Remember,  be patient and persistent.  Remember, to some extent job searching is a “numbers game,” so the more times your high quality resume is viewed, the greater your chances to be invited to an interview.

Careers, Creativity and Connection – a New Blog from a Career Coach

How should I start off a  brand new blog as an experienced career coach?  The prospect is exciting… Intriguing… maybe a little intimidating… Part of me feels that the sky is the limit.    The other part of me asks what the worldwide community might be interested in on the topic of career development.

As a career coach who does career testing and exploration for high school and college students, and young adults  I know that the important thing in any endeavor is to begin with what you love..with who you really are.  I am going to follow that good advice.   If I start with who I am, visiting, chronicling, and discussing what I love, this blog will be an adventure for me…and I hope, interesting to others.

So what do I love? I am deeply committed to creativity, lifelong learning, collaboration and connection.  Finding that spark of interest in a young client and fanning the flame is a thrill.  I love assisting people in determining their key strengths and to see new possibilities.  I have been known as a “networking queen,”  and I love “net-weaving,” connecting others for their mutual gain.   Not just locally, but all over the country. Life-long learning is a passion for me. Sitting at a bookstore with everything from art and jewelry magazines, new and past beloved fiction, career and self development books, in piles on my table, is one of my greatest pleasures. Reading them is even better.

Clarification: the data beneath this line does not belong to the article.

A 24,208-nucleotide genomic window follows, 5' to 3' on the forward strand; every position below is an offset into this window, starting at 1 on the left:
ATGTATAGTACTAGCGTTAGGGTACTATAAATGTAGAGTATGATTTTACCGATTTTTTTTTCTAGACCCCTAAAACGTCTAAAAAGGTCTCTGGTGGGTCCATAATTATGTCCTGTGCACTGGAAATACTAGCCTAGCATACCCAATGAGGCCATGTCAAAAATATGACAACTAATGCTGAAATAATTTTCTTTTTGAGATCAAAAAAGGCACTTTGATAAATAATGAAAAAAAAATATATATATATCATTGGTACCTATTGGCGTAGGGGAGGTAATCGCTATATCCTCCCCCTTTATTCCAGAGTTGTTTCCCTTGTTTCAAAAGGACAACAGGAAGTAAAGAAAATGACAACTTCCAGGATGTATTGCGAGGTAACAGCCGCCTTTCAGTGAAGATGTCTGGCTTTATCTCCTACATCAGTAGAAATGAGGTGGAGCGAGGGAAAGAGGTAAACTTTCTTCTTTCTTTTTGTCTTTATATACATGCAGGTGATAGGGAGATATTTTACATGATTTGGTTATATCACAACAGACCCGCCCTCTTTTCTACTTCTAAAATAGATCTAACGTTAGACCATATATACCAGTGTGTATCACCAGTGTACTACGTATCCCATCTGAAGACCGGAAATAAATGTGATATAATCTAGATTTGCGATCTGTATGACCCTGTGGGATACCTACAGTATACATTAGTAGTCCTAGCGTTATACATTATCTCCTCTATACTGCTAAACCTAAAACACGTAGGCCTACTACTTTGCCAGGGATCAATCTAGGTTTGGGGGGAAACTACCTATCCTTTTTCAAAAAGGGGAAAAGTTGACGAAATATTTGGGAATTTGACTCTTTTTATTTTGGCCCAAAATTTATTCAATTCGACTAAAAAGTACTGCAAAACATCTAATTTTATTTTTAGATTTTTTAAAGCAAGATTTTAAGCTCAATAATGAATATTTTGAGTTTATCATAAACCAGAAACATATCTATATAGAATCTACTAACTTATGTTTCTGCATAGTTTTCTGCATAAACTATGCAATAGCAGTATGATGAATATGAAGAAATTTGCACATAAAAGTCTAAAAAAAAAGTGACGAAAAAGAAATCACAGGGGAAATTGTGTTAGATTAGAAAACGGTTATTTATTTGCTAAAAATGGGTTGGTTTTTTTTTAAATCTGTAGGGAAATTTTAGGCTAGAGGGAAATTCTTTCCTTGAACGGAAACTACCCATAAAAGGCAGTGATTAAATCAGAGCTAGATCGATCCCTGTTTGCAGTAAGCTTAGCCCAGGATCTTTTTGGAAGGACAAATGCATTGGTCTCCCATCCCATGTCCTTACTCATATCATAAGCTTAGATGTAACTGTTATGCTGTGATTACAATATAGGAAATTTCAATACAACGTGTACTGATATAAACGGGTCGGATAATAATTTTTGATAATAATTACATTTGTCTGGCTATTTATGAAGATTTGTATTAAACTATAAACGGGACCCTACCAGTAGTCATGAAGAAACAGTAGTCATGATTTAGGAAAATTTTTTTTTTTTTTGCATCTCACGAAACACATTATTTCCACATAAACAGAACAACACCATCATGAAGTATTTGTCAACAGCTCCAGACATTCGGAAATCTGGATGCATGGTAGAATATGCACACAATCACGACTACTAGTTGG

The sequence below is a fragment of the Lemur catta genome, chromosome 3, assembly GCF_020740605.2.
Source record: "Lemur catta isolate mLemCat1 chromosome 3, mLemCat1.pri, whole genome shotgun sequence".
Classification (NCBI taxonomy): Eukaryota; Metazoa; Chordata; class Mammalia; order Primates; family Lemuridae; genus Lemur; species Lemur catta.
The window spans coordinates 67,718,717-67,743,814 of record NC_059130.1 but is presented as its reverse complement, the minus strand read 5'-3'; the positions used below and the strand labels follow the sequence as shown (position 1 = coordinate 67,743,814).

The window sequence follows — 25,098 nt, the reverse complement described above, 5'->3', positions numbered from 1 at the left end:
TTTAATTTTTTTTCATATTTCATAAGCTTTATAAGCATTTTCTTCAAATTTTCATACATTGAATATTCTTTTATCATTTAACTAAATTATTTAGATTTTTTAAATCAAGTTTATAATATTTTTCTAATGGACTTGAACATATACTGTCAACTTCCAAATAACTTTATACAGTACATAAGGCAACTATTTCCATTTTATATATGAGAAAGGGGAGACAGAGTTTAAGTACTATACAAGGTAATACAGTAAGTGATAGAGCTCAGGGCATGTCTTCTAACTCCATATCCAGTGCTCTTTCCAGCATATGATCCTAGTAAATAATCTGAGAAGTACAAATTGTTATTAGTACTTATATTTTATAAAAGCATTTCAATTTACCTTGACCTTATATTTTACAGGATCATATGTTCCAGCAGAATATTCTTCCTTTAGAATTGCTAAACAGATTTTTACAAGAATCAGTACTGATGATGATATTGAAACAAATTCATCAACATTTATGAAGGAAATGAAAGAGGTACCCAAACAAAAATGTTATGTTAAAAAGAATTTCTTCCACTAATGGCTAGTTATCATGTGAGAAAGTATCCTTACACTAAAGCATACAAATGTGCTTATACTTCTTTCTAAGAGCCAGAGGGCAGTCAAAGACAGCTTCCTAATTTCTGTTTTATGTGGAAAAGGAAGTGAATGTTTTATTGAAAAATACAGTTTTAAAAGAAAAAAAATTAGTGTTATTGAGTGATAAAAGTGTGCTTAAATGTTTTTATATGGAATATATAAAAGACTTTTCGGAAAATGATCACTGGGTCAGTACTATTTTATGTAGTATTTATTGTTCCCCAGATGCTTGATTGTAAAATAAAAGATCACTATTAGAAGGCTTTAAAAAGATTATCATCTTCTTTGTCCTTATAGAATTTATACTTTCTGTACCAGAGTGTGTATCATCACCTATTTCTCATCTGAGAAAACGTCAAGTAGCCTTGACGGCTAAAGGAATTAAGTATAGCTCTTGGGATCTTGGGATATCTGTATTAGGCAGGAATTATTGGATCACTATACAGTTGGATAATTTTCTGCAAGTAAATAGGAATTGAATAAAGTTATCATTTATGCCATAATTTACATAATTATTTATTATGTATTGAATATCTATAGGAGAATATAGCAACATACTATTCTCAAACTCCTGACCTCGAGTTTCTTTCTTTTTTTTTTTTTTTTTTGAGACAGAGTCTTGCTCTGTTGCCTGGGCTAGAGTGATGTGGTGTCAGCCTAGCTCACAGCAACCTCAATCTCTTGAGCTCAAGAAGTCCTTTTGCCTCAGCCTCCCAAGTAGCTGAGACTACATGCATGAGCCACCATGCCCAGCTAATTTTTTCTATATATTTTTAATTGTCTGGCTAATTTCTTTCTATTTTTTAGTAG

So, I commit to make this blog a chronicle of my adventures in the world of career planning and development.  I intend to highlight some of the amazing people I run across.  They might be my courageous clients who are willing to learn about themselves and to grow.  It could be about other coaches and helpers with interesting specializations, celebrities that I  meet or read about, or writers that intrigue me and say something that applies  to career development.  I will throw in what I know about the youth culture and careers. I also will talk about the hottest careers out there and why they are so promising.

I plan to highlight people’s strengths and passions, with an eye to how and why they have succeeded.   They might be students who connected with the perfect major, entrepreneurs who have done well against the odds, or career changers. I am guessing that I will see similar patterns as to what makes them a success.  I cannot wait to hear what others find of to be of interest and are willing to comment and collaborate about. I plan to bring in guest bloggers to learn their perspectives.   I am thinking that we could begin to develop our own definition of the elements of career success. So, please join me in this exploration!